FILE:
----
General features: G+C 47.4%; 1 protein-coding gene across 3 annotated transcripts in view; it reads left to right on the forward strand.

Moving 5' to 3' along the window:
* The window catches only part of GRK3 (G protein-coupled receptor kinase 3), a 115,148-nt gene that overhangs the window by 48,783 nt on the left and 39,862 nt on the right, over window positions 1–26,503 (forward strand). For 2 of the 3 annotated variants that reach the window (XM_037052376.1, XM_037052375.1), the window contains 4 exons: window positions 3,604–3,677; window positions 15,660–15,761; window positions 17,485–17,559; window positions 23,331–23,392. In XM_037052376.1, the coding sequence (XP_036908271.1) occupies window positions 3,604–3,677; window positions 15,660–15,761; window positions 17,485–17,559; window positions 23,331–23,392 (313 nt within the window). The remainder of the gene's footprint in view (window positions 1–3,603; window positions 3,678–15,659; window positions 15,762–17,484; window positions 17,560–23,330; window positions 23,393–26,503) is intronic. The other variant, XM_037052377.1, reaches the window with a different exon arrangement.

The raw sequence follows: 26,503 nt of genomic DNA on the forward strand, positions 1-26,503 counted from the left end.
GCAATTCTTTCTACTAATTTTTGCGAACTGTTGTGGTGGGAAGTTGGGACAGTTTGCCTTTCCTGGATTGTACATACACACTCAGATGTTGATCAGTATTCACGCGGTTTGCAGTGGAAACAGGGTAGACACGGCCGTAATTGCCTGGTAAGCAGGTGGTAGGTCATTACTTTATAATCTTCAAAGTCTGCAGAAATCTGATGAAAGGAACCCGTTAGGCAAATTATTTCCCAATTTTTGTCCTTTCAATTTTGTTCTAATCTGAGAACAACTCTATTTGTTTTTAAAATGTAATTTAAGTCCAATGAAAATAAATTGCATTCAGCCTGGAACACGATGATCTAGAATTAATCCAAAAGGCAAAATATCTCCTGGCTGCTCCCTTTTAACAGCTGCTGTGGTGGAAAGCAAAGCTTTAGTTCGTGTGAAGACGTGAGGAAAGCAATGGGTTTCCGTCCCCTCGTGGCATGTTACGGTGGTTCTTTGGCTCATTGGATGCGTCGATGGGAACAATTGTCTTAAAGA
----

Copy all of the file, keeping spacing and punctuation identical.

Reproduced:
General features: G+C 47.4%; 1 protein-coding gene across 3 annotated transcripts in view; it reads left to right on the forward strand.

Moving 5' to 3' along the window:
* The window catches only part of GRK3 (G protein-coupled receptor kinase 3), a 115,148-nt gene that overhangs the window by 48,783 nt on the left and 39,862 nt on the right, over window positions 1–26,503 (forward strand). For 2 of the 3 annotated variants that reach the window (XM_037052376.1, XM_037052375.1), the window contains 4 exons: window positions 3,604–3,677; window positions 15,660–15,761; window positions 17,485–17,559; window positions 23,331–23,392. In XM_037052376.1, the coding sequence (XP_036908271.1) occupies window positions 3,604–3,677; window positions 15,660–15,761; window positions 17,485–17,559; window positions 23,331–23,392 (313 nt within the window). The remainder of the gene's footprint in view (window positions 1–3,603; window positions 3,678–15,659; window positions 15,762–17,484; window positions 17,560–23,330; window positions 23,393–26,503) is intronic. The other variant, XM_037052377.1, reaches the window with a different exon arrangement.

The raw sequence follows: 26,503 nt of genomic DNA on the forward strand, positions 1-26,503 counted from the left end.
GCAATTCTTTCTACTAATTTTTGCGAACTGTTGTGGTGGGAAGTTGGGACAGTTTGCCTTTCCTGGATTGTACATACACACTCAGATGTTGATCAGTATTCACGCGGTTTGCAGTGGAAACAGGGTAGACACGGCCGTAATTGCCTGGTAAGCAGGTGGTAGGTCATTACTTTATAATCTTCAAAGTCTGCAGAAATCTGATGAAAGGAACCCGTTAGGCAAATTATTTCCCAATTTTTGTCCTTTCAATTTTGTTCTAATCTGAGAACAACTCTATTTGTTTTTAAAATGTAATTTAAGTCCAATGAAAATAAATTGCATTCAGCCTGGAACACGATGATCTAGAATTAATCCAAAAGGCAAAATATCTCCTGGCTGCTCCCTTTTAACAGCTGCTGTGGTGGAAAGCAAAGCTTTAGTTCGTGTGAAGACGTGAGGAAAGCAATGGGTTTCCGTCCCCTCGTGGCATGTTACGGTGGTTCTTTGGCTCATTGGATGCGTCGATGGGAACAATTGTCTTAAAGA